Can Red P platers drive after 11pm NSW?
P1 drivers under 25 are not permitted to drive with more than one passenger under 21 between the hours of 11pm and 5am. P1 or P2 drivers who are issued with a new licence after a period of being disqualified from driving are not permitted to drive with more than one passenger for 12 months.
Can Green P platers drive after 11pm Qld?
A late night driving restriction will apply for 1 year and means you can’t drive between 11pm and 5am. The restriction will still apply even if you upgrade to an open driver licence or add another class to your licence.
Can you get fined for having P plates on NSW?
But licensed drivers caught driving around with L or P-plates on can be hit with a hefty fine. “Under the Road Safety Drivers Regulations, you will receive a $161 fine for displaying L or P-plates when not required,” Victoria Police wrote.
Can new drivers drive at night UK?
New drivers could be banned from travelling at night as part of plans to improve road safety. Plans for a graduated licence system to restrict novice drivers in England, Scotland and Wales were announced by the Department for Transport (DfT).
Can P platers listen to music NSW?
Both P1 and P2 probationary drivers must never use any hands-free or hand-held device while driving, which includes listening to music. This applies even if you are able to change tracks or adjust volume from your steering wheel or car stereo or store your phone in a commercially designed holder.
What is blue P plates in Australia?
Launched last month, the Blue P program supports learner drivers and their parents with practical driver safety and skills training.
Can P platers listen to music Qld?
Can you drive a Tesla on your PS QLD?
Electric vehicles are automatically approved for P-platers, including vehicles such as the Tesla – described as “the world’s only electric supercar” and which “accelerates faster than most sports cars”.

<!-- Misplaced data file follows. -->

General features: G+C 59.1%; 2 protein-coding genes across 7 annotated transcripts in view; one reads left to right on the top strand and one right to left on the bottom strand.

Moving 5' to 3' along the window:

Is it illegal to drive with thongs in NSW?
No, it’s not illegal to drive in thongs in NSW. However, you must be in proper control of your vehicle, which is why driving barefoot might be a better option. You could be fined if using inappropriate footwear leads to an accident.
Can a learner driver drive after 10pm?
You can drive a car or van at any time of the day or night as long as you have a supervisor and are displaying L plates front and rear. If you are a motorcyclist you must not ride between 10pm and 5am on either a learner or restricted licence.
Can a newly qualified driver drive at night?
Driving at night is perfectly legal for you as a learner driver, so long as you’ve got an experienced, qualified driver with you and you have insurance that covers you to do so. There are no hard and fast rules about when to start night driving, so when you do it is really up to you.
What are the P plate laws?
What are the P Plate laws. Pass Plates are optional. They are not compulsory, and if you don’t want to use them, you don’t have to. However, displaying the Green Plates can take a lot of grief away from your early driving experience. You are less likely to upset other road users if you make a genuine mistake.
How long can you leave P plates on a car?
In the meantime using the Green P Plates (Pass Plates) will show other drivers that you are new on the road. When most drivers see P Plates on a car, they will give you a bit more time and consideration such as at roundabouts or junctions. You can leave them on your car for as long as you like.
Do I need P plates if I’ve just passed my test?
You’ve passed your test. But there’s still plenty to learn. P plates (‘probationary’ plates) let other drivers know that you’re new to the road. No one is required to put P plates on their car. However, they can be a good idea because it means other drivers know that you only recently passed your test.
Are P plates compulsory on motorways?
P Plates can give you extra confidence on your first motorway journey. P Plates are not compulsory, but you may consider keeping a set of Green Plates in the car for driving on motorways or places you are unfamiliar.